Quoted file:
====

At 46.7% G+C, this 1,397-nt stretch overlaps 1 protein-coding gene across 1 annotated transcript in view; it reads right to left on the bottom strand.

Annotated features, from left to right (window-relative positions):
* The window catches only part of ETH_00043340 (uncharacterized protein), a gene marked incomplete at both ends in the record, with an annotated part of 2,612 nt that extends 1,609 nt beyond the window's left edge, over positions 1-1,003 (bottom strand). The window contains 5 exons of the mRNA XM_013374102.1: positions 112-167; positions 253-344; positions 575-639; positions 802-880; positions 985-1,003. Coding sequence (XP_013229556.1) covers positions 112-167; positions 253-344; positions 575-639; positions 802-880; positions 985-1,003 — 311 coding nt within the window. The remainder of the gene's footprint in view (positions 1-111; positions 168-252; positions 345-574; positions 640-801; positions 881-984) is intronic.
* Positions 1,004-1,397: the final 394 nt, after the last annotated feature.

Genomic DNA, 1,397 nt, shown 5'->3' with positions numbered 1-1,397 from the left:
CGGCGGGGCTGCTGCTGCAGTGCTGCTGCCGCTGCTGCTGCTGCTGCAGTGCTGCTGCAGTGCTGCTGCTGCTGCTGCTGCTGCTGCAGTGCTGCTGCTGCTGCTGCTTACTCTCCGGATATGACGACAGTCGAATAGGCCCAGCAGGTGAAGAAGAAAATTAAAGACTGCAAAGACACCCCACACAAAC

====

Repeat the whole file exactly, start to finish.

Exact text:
At 46.7% G+C, this 1,397-nt stretch overlaps 1 protein-coding gene across 1 annotated transcript in view; it reads right to left on the bottom strand.

Annotated features, from left to right (window-relative positions):
* The window catches only part of ETH_00043340 (uncharacterized protein), a gene marked incomplete at both ends in the record, with an annotated part of 2,612 nt that extends 1,609 nt beyond the window's left edge, over positions 1-1,003 (bottom strand). The window contains 5 exons of the mRNA XM_013374102.1: positions 112-167; positions 253-344; positions 575-639; positions 802-880; positions 985-1,003. Coding sequence (XP_013229556.1) covers positions 112-167; positions 253-344; positions 575-639; positions 802-880; positions 985-1,003 — 311 coding nt within the window. The remainder of the gene's footprint in view (positions 1-111; positions 168-252; positions 345-574; positions 640-801; positions 881-984) is intronic.
* Positions 1,004-1,397: the final 394 nt, after the last annotated feature.

Genomic DNA, 1,397 nt, shown 5'->3' with positions numbered 1-1,397 from the left:
CGGCGGGGCTGCTGCTGCAGTGCTGCTGCCGCTGCTGCTGCTGCTGCAGTGCTGCTGCAGTGCTGCTGCTGCTGCTGCTGCTGCTGCAGTGCTGCTGCTGCTGCTGCTTACTCTCCGGATATGACGACAGTCGAATAGGCCCAGCAGGTGAAGAAGAAAATTAAAGACTGCAAAGACACCCCACACAAAC